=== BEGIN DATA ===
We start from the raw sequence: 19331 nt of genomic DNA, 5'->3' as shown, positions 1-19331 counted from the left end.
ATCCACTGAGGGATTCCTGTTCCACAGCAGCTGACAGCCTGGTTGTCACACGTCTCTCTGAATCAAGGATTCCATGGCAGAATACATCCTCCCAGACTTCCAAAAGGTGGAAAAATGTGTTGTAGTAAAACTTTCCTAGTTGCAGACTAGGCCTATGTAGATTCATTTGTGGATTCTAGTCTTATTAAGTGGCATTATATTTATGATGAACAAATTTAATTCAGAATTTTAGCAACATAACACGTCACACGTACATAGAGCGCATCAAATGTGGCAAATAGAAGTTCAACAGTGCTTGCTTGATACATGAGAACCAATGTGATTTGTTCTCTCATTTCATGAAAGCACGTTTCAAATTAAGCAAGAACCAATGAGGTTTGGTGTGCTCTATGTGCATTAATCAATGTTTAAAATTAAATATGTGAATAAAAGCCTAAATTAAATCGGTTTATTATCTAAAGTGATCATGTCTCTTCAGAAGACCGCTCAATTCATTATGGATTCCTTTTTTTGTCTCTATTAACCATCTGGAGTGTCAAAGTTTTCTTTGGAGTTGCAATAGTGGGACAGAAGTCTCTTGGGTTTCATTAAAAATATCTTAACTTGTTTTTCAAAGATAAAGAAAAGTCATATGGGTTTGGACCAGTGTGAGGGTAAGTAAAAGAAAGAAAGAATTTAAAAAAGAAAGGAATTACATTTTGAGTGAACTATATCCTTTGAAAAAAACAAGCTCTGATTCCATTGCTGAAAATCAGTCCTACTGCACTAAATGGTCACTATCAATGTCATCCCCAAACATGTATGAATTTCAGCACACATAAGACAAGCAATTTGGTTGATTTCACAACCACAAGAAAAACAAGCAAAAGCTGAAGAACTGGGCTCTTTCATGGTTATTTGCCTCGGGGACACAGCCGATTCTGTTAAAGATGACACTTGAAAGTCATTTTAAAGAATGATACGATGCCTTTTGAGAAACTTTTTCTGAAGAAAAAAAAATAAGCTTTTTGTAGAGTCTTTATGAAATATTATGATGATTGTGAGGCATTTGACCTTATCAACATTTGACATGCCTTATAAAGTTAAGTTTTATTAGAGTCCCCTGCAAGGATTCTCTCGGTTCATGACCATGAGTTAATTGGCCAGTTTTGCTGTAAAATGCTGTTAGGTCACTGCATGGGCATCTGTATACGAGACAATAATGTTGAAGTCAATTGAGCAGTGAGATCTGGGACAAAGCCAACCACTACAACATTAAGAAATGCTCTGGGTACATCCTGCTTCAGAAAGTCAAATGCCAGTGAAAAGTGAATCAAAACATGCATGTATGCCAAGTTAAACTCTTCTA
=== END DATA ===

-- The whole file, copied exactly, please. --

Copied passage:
We start from the raw sequence: 19331 nt of genomic DNA, 5'->3' as shown, positions 1-19331 counted from the left end.
ATCCACTGAGGGATTCCTGTTCCACAGCAGCTGACAGCCTGGTTGTCACACGTCTCTCTGAATCAAGGATTCCATGGCAGAATACATCCTCCCAGACTTCCAAAAGGTGGAAAAATGTGTTGTAGTAAAACTTTCCTAGTTGCAGACTAGGCCTATGTAGATTCATTTGTGGATTCTAGTCTTATTAAGTGGCATTATATTTATGATGAACAAATTTAATTCAGAATTTTAGCAACATAACACGTCACACGTACATAGAGCGCATCAAATGTGGCAAATAGAAGTTCAACAGTGCTTGCTTGATACATGAGAACCAATGTGATTTGTTCTCTCATTTCATGAAAGCACGTTTCAAATTAAGCAAGAACCAATGAGGTTTGGTGTGCTCTATGTGCATTAATCAATGTTTAAAATTAAATATGTGAATAAAAGCCTAAATTAAATCGGTTTATTATCTAAAGTGATCATGTCTCTTCAGAAGACCGCTCAATTCATTATGGATTCCTTTTTTTGTCTCTATTAACCATCTGGAGTGTCAAAGTTTTCTTTGGAGTTGCAATAGTGGGACAGAAGTCTCTTGGGTTTCATTAAAAATATCTTAACTTGTTTTTCAAAGATAAAGAAAAGTCATATGGGTTTGGACCAGTGTGAGGGTAAGTAAAAGAAAGAAAGAATTTAAAAAAGAAAGGAATTACATTTTGAGTGAACTATATCCTTTGAAAAAAACAAGCTCTGATTCCATTGCTGAAAATCAGTCCTACTGCACTAAATGGTCACTATCAATGTCATCCCCAAACATGTATGAATTTCAGCACACATAAGACAAGCAATTTGGTTGATTTCACAACCACAAGAAAAACAAGCAAAAGCTGAAGAACTGGGCTCTTTCATGGTTATTTGCCTCGGGGACACAGCCGATTCTGTTAAAGATGACACTTGAAAGTCATTTTAAAGAATGATACGATGCCTTTTGAGAAACTTTTTCTGAAGAAAAAAAAATAAGCTTTTTGTAGAGTCTTTATGAAATATTATGATGATTGTGAGGCATTTGACCTTATCAACATTTGACATGCCTTATAAAGTTAAGTTTTATTAGAGTCCCCTGCAAGGATTCTCTCGGTTCATGACCATGAGTTAATTGGCCAGTTTTGCTGTAAAATGCTGTTAGGTCACTGCATGGGCATCTGTATACGAGACAATAATGTTGAAGTCAATTGAGCAGTGAGATCTGGGACAAAGCCAACCACTACAACATTAAGAAATGCTCTGGGTACATCCTGCTTCAGAAAGTCAAATGCCAGTGAAAAGTGAATCAAAACATGCATGTATGCCAAGTTAAACTCTTCTA